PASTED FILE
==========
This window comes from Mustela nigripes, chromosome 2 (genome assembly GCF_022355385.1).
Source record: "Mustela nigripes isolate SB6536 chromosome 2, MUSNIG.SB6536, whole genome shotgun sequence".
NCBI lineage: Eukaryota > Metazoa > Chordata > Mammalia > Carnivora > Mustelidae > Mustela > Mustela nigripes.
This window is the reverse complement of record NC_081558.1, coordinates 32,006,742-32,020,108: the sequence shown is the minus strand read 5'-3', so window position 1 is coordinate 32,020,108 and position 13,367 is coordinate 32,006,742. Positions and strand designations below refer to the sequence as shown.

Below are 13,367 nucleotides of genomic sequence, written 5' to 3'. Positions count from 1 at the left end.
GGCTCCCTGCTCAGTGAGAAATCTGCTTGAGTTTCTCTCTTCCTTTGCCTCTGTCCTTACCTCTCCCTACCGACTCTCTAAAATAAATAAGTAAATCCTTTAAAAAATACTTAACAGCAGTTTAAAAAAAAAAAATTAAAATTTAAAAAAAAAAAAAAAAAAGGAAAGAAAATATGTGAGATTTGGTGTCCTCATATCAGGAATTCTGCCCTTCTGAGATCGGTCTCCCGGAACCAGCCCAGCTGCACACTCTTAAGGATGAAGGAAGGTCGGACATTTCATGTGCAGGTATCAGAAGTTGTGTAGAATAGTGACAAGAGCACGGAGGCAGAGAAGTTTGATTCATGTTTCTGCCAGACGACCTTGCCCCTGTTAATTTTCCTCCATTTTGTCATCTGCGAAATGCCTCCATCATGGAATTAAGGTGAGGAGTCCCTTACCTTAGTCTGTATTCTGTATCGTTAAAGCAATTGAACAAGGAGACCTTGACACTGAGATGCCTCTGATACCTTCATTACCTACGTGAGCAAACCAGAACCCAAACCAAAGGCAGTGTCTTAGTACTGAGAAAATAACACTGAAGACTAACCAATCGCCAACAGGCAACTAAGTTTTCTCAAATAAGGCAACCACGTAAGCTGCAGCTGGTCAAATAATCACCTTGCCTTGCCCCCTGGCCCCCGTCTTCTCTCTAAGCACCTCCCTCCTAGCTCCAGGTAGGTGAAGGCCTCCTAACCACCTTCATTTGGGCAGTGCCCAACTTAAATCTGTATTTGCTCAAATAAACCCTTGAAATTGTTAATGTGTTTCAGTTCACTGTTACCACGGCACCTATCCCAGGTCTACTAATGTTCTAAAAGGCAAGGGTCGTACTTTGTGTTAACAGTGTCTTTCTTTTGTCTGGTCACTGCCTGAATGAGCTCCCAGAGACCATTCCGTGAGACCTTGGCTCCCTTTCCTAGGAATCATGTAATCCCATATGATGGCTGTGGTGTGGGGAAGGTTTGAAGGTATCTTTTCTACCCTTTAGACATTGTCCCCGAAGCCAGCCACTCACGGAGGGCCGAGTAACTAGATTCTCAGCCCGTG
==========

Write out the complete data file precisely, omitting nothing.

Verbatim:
This window comes from Mustela nigripes, chromosome 2 (genome assembly GCF_022355385.1).
Source record: "Mustela nigripes isolate SB6536 chromosome 2, MUSNIG.SB6536, whole genome shotgun sequence".
NCBI lineage: Eukaryota > Metazoa > Chordata > Mammalia > Carnivora > Mustelidae > Mustela > Mustela nigripes.
This window is the reverse complement of record NC_081558.1, coordinates 32,006,742-32,020,108: the sequence shown is the minus strand read 5'-3', so window position 1 is coordinate 32,020,108 and position 13,367 is coordinate 32,006,742. Positions and strand designations below refer to the sequence as shown.

Below are 13,367 nucleotides of genomic sequence, written 5' to 3'. Positions count from 1 at the left end.
GGCTCCCTGCTCAGTGAGAAATCTGCTTGAGTTTCTCTCTTCCTTTGCCTCTGTCCTTACCTCTCCCTACCGACTCTCTAAAATAAATAAGTAAATCCTTTAAAAAATACTTAACAGCAGTTTAAAAAAAAAAAATTAAAATTTAAAAAAAAAAAAAAAAAAGGAAAGAAAATATGTGAGATTTGGTGTCCTCATATCAGGAATTCTGCCCTTCTGAGATCGGTCTCCCGGAACCAGCCCAGCTGCACACTCTTAAGGATGAAGGAAGGTCGGACATTTCATGTGCAGGTATCAGAAGTTGTGTAGAATAGTGACAAGAGCACGGAGGCAGAGAAGTTTGATTCATGTTTCTGCCAGACGACCTTGCCCCTGTTAATTTTCCTCCATTTTGTCATCTGCGAAATGCCTCCATCATGGAATTAAGGTGAGGAGTCCCTTACCTTAGTCTGTATTCTGTATCGTTAAAGCAATTGAACAAGGAGACCTTGACACTGAGATGCCTCTGATACCTTCATTACCTACGTGAGCAAACCAGAACCCAAACCAAAGGCAGTGTCTTAGTACTGAGAAAATAACACTGAAGACTAACCAATCGCCAACAGGCAACTAAGTTTTCTCAAATAAGGCAACCACGTAAGCTGCAGCTGGTCAAATAATCACCTTGCCTTGCCCCCTGGCCCCCGTCTTCTCTCTAAGCACCTCCCTCCTAGCTCCAGGTAGGTGAAGGCCTCCTAACCACCTTCATTTGGGCAGTGCCCAACTTAAATCTGTATTTGCTCAAATAAACCCTTGAAATTGTTAATGTGTTTCAGTTCACTGTTACCACGGCACCTATCCCAGGTCTACTAATGTTCTAAAAGGCAAGGGTCGTACTTTGTGTTAACAGTGTCTTTCTTTTGTCTGGTCACTGCCTGAATGAGCTCCCAGAGACCATTCCGTGAGACCTTGGCTCCCTTTCCTAGGAATCATGTAATCCCATATGATGGCTGTGGTGTGGGGAAGGTTTGAAGGTATCTTTTCTACCCTTTAGACATTGTCCCCGAAGCCAGCCACTCACGGAGGGCCGAGTAACTAGATTCTCAGCCCGTG